General Data Protection Regulation

General Data Protection Regulation


The GDPR’s material scope covers the processing of all personal data, which relates to an identified or identifiable person. The territorial scope covers all processing, which was done in the context of the activities of an EU established controller or processor, irrespective of whether the processing itself was done in the Union. When the controller or the processor are located outside of the EU but offers goods or services to, or monitors the behaviour of data subject in the Union, the GDPR is applicable.

In summary, a company must comply with the GDPR if it processes personal data and:

  • Has presence in the EU;
  • Has no presence in the EU but processes personal data of data subjects located in the EU;

With regards to size, a company should comply with the GDPR if it:

  • Has more than 250 employees; or
  • Has less than 250 employees, but the processing it does impacts the rights and freedoms of data subjects, is not occasional or includes sensitive data.

With regards to sector, a company should comply with the GDPR:

  • Regardless of sector;
  • That includes companies manufacturers or legal manufacturers from a multitude of sectors (medical devices, in-vitro diagnostics, cosmetics, machinery, toys, automotive, pressure – just to name a few).

The Regulation: GDPR 2016/679/EU

The GDPR 2016/679/EU (General Data Protection Regulation) was adopted on April 14, 2016. In order to process personal data, data controllers and processors must comply with this regulation. The GDPR harmonizes the protection of fundamental rights and freedoms of natural persons with regards to the processing of their data and to ensure the free flow of personal data between Member States.

The GDPR is designed to protect natural persons from unlawful processing of their personal data. The requirements in the Regulation have to be met with regards to any processing of personal data in the context of the activities of an establishment of a controller or processor in the European Union, regardless of whether the processing itself takes place in the Union. If the controller or the processor is not established in the EU, the processing of personal data of data subjects who are in the EU for the purpose of offering goods or services or monitoring behaviour falls under the scope of the GDPR.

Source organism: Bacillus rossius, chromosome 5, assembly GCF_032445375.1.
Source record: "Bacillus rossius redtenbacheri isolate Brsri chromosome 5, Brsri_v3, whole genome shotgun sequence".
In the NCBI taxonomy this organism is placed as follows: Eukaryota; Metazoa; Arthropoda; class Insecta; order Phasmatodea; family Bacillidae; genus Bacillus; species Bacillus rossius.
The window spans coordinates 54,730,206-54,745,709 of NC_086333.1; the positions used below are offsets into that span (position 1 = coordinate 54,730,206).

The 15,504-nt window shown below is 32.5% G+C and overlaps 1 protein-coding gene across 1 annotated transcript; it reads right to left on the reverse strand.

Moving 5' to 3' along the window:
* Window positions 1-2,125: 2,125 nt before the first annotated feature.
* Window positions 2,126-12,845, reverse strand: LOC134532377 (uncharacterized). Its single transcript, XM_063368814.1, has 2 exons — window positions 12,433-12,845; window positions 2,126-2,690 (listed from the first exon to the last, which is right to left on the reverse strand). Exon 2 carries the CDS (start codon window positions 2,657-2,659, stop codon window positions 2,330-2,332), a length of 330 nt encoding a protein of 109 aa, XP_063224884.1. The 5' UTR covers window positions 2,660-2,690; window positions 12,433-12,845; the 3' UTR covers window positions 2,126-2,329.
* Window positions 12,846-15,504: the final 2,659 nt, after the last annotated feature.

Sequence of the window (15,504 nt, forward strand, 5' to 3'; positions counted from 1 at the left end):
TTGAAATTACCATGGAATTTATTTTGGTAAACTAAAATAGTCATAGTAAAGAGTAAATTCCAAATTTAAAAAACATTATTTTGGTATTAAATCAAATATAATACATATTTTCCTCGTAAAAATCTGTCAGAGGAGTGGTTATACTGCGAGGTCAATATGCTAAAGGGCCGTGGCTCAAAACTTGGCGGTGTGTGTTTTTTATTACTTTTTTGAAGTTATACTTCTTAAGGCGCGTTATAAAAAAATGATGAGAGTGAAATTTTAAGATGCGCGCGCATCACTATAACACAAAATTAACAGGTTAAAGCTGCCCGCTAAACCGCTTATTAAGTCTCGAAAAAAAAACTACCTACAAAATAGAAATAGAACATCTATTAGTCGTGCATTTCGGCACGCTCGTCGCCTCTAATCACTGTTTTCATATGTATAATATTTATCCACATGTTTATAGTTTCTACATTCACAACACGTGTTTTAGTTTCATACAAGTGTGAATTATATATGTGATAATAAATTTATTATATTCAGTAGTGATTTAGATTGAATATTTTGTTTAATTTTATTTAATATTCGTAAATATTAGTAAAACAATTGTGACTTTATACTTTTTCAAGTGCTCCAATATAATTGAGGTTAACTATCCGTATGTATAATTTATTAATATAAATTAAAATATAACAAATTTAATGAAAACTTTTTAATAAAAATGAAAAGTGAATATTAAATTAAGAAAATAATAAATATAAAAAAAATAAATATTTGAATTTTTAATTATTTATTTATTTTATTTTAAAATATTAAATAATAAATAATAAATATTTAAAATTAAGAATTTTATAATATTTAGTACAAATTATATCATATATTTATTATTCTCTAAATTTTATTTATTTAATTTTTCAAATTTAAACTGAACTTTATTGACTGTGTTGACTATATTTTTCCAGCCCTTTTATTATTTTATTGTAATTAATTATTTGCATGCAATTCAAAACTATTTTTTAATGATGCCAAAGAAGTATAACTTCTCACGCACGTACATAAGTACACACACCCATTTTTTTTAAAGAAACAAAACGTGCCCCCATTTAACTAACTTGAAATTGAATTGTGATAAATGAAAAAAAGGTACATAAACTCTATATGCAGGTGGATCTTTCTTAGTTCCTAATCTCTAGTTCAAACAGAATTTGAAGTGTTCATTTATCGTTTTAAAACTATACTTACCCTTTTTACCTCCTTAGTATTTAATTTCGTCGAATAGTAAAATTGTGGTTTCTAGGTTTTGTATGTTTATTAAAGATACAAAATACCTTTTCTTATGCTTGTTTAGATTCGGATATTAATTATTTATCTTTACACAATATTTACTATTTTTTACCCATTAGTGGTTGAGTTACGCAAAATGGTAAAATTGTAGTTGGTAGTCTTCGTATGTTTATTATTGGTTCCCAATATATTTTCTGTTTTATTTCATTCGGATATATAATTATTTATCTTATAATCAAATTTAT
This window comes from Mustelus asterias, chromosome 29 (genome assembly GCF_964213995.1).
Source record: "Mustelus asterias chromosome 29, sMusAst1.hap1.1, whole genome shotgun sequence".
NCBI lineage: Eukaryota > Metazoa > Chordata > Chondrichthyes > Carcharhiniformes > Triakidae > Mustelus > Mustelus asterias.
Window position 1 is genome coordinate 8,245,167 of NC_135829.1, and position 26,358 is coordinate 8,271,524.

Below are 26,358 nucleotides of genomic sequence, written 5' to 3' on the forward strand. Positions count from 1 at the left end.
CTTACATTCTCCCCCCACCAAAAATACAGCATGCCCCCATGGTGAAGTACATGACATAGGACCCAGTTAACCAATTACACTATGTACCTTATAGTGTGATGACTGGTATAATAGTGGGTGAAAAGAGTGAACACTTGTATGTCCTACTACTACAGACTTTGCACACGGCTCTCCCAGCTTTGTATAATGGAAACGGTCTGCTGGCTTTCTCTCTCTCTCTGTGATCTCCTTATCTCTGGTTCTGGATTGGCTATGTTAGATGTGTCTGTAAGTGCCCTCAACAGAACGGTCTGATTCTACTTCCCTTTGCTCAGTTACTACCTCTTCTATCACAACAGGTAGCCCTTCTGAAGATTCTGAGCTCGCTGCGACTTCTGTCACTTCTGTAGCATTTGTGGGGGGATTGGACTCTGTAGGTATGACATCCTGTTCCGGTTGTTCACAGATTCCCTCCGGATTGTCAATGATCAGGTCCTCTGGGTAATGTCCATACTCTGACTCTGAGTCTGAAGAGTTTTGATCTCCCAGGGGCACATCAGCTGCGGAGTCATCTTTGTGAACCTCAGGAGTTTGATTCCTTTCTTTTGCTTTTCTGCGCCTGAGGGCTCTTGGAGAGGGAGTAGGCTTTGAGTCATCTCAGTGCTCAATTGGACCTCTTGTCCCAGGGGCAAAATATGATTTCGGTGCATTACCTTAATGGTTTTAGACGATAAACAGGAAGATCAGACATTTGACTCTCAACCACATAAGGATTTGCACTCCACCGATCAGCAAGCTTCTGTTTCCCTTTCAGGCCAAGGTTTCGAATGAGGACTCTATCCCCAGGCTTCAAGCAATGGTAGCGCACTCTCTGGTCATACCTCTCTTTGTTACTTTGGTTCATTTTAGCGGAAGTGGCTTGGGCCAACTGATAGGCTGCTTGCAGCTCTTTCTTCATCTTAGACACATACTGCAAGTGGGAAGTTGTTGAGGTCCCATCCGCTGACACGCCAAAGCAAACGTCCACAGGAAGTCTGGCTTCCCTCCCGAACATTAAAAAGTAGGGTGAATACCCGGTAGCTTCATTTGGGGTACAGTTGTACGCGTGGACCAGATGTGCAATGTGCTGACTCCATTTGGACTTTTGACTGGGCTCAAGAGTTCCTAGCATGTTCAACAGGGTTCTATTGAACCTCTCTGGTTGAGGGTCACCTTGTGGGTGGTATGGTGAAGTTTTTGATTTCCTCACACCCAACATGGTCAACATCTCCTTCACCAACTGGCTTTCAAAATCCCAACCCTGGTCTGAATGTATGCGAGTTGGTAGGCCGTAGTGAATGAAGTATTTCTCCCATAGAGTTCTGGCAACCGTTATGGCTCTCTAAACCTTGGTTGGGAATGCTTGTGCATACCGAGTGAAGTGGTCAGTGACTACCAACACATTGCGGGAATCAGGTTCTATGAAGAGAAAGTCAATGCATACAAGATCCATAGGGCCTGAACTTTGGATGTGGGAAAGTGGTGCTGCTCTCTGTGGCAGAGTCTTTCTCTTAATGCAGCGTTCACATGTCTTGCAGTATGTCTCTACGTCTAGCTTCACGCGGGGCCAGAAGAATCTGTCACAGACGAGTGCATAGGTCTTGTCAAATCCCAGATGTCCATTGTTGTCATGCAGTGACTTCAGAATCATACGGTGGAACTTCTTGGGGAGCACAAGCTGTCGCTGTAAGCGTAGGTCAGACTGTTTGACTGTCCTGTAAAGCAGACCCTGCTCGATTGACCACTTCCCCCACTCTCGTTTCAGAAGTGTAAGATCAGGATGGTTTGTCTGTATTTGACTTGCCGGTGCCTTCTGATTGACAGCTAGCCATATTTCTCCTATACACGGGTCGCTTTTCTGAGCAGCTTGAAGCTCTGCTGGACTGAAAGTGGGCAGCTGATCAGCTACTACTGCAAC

Personal data means any information that relates to an identified or identifiable natural person. An identifiable natural person is one who can, directly or indirectly, be identified with the help of identifiers (e.g. name, identification number, location data, physical, genetic or mental characteristics). The GDPR encourages the use of pseudonymisation for the stronger protection of personal data. Anonymous information cannot be attributed to a specific natural person and, therefore, falls outside of the scope of the GDPR.

Examples of personal data include:

  • Name and surname;
  • Home address;
  • An email address, which contains the name of the data subject;
  • Location data;
  • Data held by hospitals or doctors, such as medical history and genetic data
  • Information about education or employment, such as salary data, tax information and diploma.
  • IP address of a single user

Processing covers any manual or automated operation which is performed on personal data. It includes collection, recording, organisation, structuring, storage, adaptation or alteration, retrieval, consultation, use, disclosure by transmission, dissemination or otherwise making available, alignment or combination, restriction, erasure or destruction.

For processing to be considered as legal, it must be done under one of the lawful bases of Article 6 (1) of the Regulation: consent (paragraph (a)); performance of a contract (paragraph (b)); compliance with a legal obligation (paragraph (c)); protection vital interests (paragraph (d)); public interest (paragraph (e)); or legitimate interests (paragraph (f)).

In case of a breach of the GDPR, the penalties can be as high as 4% of the annual global turnover of the company or EUR 20 Million, whichever is greater. The fines are dependent on the obligations which were infringed.

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